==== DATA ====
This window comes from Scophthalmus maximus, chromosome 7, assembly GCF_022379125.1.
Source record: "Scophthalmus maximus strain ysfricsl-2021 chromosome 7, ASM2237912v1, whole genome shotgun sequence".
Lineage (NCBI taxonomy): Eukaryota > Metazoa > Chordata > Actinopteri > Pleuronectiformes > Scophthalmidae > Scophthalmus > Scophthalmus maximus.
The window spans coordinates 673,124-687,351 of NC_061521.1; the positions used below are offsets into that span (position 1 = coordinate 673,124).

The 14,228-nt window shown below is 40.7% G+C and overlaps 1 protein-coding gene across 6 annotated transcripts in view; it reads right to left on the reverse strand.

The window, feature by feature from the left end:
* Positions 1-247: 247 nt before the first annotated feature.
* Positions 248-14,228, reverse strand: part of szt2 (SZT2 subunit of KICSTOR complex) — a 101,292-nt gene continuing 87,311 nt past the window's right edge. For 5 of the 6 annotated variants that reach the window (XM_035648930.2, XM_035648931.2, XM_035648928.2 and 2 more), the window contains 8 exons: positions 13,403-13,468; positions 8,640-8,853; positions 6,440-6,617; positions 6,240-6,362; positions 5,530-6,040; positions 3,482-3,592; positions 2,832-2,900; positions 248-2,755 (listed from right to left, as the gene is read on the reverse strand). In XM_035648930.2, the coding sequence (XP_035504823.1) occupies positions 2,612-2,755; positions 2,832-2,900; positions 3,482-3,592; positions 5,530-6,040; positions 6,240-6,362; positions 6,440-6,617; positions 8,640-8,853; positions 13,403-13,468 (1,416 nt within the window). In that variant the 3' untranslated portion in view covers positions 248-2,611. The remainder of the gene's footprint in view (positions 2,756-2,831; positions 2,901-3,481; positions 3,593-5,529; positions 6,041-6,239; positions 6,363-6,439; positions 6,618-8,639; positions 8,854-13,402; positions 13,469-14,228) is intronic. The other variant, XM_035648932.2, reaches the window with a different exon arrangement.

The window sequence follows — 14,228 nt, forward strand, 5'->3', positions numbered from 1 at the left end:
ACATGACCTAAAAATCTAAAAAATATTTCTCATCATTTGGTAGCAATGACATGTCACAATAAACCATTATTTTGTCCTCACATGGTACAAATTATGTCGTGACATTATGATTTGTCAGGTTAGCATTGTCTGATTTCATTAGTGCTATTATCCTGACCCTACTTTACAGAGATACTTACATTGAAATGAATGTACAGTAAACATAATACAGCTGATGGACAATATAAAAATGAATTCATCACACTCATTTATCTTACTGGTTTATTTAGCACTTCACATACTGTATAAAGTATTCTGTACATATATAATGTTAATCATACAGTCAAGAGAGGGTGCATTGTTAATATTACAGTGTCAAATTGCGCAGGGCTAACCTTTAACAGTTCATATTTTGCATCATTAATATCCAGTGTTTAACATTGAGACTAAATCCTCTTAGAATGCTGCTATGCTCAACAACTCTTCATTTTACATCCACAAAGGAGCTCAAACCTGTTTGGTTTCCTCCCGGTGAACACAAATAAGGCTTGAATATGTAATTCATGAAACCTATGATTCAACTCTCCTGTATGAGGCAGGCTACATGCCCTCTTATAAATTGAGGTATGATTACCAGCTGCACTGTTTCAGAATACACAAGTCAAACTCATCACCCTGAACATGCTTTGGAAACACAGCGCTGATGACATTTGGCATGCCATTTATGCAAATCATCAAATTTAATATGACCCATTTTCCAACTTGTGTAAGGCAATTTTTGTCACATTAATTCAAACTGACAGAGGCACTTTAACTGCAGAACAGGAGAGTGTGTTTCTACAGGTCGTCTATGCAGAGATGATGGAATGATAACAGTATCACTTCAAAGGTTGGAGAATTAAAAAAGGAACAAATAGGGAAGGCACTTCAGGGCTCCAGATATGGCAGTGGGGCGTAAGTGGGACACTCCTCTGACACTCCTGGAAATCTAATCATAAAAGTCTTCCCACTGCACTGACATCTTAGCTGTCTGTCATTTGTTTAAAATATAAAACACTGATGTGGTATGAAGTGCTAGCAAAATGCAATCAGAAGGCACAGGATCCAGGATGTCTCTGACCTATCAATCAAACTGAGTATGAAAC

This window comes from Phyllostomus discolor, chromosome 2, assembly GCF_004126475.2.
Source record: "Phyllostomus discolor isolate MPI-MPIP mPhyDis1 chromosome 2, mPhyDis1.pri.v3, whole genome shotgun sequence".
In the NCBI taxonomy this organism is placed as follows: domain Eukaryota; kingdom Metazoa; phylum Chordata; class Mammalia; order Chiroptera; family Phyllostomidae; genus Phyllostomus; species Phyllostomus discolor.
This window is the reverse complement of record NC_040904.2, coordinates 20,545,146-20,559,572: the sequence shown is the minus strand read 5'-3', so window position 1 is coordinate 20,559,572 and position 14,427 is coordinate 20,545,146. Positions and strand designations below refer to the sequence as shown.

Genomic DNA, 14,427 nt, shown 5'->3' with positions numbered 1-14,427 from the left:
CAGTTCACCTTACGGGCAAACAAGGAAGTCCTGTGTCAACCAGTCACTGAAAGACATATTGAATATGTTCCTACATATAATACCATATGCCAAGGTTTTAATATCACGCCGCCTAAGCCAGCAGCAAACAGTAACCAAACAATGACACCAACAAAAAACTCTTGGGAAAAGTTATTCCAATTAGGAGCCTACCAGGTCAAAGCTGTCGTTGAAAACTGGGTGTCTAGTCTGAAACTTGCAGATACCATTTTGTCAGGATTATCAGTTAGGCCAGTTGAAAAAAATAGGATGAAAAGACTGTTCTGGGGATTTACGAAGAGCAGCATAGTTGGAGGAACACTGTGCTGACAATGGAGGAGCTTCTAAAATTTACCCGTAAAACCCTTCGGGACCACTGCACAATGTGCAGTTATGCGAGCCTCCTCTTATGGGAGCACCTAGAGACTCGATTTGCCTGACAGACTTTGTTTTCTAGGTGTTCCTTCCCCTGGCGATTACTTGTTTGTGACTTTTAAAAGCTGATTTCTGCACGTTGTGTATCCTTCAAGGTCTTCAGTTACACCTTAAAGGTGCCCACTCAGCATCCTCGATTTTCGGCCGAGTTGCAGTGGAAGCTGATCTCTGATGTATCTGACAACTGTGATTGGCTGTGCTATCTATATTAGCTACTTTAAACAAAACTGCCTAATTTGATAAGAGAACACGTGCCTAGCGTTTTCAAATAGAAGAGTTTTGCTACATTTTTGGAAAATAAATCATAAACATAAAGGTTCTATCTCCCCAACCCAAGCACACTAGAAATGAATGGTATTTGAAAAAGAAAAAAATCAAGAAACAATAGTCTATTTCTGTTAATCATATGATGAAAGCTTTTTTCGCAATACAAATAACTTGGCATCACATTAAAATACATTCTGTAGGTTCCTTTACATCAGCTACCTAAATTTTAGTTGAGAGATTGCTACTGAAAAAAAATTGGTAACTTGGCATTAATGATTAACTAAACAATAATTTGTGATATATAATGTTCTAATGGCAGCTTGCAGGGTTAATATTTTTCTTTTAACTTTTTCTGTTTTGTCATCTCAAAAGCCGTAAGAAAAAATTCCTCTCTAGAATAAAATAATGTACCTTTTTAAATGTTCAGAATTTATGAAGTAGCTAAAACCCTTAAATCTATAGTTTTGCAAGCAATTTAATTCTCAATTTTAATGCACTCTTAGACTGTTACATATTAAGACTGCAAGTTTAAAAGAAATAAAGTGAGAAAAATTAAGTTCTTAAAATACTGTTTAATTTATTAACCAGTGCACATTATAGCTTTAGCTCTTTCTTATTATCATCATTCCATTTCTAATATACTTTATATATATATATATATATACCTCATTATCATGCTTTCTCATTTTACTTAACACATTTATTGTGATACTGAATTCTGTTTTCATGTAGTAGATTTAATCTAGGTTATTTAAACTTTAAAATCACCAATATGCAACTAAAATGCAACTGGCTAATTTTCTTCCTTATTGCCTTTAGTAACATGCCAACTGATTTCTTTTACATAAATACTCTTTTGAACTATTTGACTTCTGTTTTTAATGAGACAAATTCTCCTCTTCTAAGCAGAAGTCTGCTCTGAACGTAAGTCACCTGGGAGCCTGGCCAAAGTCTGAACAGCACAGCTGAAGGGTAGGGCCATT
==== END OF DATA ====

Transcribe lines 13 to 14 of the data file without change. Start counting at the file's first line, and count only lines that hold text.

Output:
In the NCBI taxonomy this organism is placed as follows: domain Eukaryota; kingdom Metazoa; phylum Chordata; class Mammalia; order Chiroptera; family Phyllostomidae; genus Phyllostomus; species Phyllostomus discolor.
This window is the reverse complement of record NC_040904.2, coordinates 20,545,146-20,559,572: the sequence shown is the minus strand read 5'-3', so window position 1 is coordinate 20,559,572 and position 14,427 is coordinate 20,545,146. Positions and strand designations below refer to the sequence as shown.